The order and the letter
The complications of letterness are there, whichever way one turns in the letter-writing universe, paralleling, mimicking, traversing and displaying its plasticity and flexibility as a form and genre. One such complication can be seen in exchanges of letters between a young widow called Harriet Townsend living on the Eastern Cape frontier during the Seventh and Eighth Frontier Wars (1846-7 and 1851-3) and a merchant, importer and general man of business, WJ Smith, in Cape Town.
Some family connections existed between them, including that Harriet’s mother had used Smith as one of her agents in obtaining goods and raising funds against her family annuity and the two or three small properties she rented. However, the main factor was that Smith was linked by marriage and by business matters – the import and sale of goods and particularly jewellery – to the Townsends, into which family Harriet had married in 1837.
The effects of the Frontier Wars on the economies of the small but bustling and growing white towns in the areas concerned – Grahamstown, Cradock, Seymour and Bedford – were mixed. Some fortunes rose, through profiteering or more legitimate financial opportunities linked to the rumbling conflicts. Others fell, because money was scarce, local farming was severely affected, people’s spending was reined in, Promissory Notes and Bills of Exchange were defaulted on. The fortunes of Edward Townsend, Harriet’s husband, were among those that fell. The effects of the prevailing adverse economic circumstances were exacerbated by his disorganised business practices and also his lack of judgement in taking on Promissory Notes and Bills of Exchange (forms of credit) that no other trader in Grahamstown – where the Townsends had a shop selling jewellery and other high end goods – would touch.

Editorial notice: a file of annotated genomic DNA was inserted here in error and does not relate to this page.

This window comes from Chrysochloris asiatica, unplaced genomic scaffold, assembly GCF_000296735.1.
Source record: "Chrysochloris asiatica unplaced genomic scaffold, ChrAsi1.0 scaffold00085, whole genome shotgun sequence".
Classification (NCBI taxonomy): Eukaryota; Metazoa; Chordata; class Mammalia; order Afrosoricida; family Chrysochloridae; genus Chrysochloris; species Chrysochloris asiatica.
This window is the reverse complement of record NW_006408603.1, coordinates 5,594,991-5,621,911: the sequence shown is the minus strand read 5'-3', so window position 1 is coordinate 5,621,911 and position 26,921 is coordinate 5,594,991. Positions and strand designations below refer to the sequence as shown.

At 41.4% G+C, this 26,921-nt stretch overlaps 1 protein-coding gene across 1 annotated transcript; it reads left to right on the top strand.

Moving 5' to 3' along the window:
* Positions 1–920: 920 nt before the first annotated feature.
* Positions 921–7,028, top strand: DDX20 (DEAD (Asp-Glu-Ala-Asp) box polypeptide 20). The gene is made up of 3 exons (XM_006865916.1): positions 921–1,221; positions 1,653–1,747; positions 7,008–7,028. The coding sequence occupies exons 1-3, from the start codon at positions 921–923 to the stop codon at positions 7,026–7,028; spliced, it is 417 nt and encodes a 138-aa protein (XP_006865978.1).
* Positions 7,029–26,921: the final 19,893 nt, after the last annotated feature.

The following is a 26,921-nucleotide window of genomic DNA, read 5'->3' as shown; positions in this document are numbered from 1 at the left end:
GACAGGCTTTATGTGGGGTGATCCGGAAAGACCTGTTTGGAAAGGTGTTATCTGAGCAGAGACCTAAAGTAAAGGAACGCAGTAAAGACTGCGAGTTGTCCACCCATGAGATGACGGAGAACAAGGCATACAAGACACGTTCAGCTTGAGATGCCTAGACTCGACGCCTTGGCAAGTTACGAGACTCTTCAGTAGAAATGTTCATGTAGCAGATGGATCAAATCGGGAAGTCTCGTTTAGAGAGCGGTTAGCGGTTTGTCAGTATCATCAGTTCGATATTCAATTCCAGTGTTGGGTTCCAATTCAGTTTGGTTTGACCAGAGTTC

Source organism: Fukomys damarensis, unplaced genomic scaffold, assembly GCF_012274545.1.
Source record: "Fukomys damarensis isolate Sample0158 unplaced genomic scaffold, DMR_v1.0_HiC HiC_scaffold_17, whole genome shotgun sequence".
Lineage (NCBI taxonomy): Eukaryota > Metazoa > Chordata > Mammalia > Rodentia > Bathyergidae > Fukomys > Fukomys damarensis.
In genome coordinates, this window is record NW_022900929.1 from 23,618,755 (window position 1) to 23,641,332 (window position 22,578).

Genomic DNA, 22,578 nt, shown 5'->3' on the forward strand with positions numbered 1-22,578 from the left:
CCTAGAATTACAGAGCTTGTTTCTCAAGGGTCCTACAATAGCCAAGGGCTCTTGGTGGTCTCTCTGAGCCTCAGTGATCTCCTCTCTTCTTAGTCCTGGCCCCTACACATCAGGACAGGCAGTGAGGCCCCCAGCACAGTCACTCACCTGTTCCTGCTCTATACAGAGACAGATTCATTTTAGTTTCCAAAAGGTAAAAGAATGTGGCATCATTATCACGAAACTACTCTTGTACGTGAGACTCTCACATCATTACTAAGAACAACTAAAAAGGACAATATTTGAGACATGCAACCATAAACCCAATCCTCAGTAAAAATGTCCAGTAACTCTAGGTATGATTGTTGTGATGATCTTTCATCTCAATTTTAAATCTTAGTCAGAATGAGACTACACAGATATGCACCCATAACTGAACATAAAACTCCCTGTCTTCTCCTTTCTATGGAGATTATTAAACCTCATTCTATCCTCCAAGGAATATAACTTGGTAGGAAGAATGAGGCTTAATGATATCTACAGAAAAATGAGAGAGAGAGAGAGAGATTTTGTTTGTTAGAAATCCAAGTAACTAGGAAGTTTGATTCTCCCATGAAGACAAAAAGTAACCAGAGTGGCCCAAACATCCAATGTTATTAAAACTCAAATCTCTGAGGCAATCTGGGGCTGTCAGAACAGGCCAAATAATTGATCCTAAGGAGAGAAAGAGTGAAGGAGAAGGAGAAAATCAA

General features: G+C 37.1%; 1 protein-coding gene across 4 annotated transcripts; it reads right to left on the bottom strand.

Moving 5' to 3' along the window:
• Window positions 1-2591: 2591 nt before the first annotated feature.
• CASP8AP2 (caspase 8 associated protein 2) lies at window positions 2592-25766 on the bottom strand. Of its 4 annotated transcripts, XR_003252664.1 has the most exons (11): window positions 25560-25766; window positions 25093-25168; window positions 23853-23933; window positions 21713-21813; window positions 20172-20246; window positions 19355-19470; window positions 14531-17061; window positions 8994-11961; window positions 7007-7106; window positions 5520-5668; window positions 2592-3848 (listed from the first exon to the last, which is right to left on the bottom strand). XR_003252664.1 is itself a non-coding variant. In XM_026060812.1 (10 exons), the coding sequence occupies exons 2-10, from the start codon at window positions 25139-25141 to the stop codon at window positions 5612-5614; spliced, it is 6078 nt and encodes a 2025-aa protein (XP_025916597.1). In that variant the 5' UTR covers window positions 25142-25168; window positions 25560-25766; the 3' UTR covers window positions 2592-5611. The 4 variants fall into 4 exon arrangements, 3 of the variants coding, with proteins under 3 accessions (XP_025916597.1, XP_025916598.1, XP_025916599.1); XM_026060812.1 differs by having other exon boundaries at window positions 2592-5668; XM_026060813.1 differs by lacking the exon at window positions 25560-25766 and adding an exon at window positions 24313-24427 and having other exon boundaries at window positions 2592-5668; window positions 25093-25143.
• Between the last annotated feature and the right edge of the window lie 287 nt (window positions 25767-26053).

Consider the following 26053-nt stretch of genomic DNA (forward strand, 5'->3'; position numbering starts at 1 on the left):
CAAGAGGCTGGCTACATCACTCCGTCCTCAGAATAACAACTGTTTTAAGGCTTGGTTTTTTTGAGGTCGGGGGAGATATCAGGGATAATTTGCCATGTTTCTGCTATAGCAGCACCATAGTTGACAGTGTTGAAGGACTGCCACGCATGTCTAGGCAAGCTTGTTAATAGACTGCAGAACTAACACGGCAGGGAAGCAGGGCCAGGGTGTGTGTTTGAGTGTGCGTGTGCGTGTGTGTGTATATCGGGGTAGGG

Suddenly, in his late 20s, Edward Townsend died in August 1840, leaving Harriet at 23 with two young children and pregnant with a third. There were also debts due to defaulted payments and no source of income bar the shop and the trading of goods. Step forward Mr Smith among other family connections helping Harriet Townsend to pick up the pieces and venture into business in her own name.
In the – well, what is it? – shown here, Mr Smith has written to ‘Dear Mrs Townsend’.
At the top, there is Smith’s place of address and the date; this is followed by the personal appellation, while the structure of the content is that of a letter; and it also has a usual letter kind of sign-off at the end, and note the complication of a ‘for LWH Twentyman’ surmounting Smith’s own name.
What lies between its start and its end, the content, has some resemblance to a list or an inventory, the content is spare although written in sentences and paragraphs. It is entirely about business matters and concerns Mr Smith reporting on fulfilling Mrs Townsend’s ‘favour’, that is, a letter she had send ordering items she wanted to obtain via Smith, who would then send her orders from Cape Town by ship to Port Elizabeth, where a cart took them to her, initially in Grahamstown and later, when she removed, to Cradock. She then sold them on, both from her shop, and to her circle of ‘country friends’ who lived too far away to come into town apart from occasionally and instead ordered things from her by post.
Smith’s missive is a letter – just about. It has a singular purpose and expedites this in a very focused way indeed. It has much of the inventory about it, it is a detailed response to an order – but there is enough of letterness to pass muster.
Last updated: 10 August 2015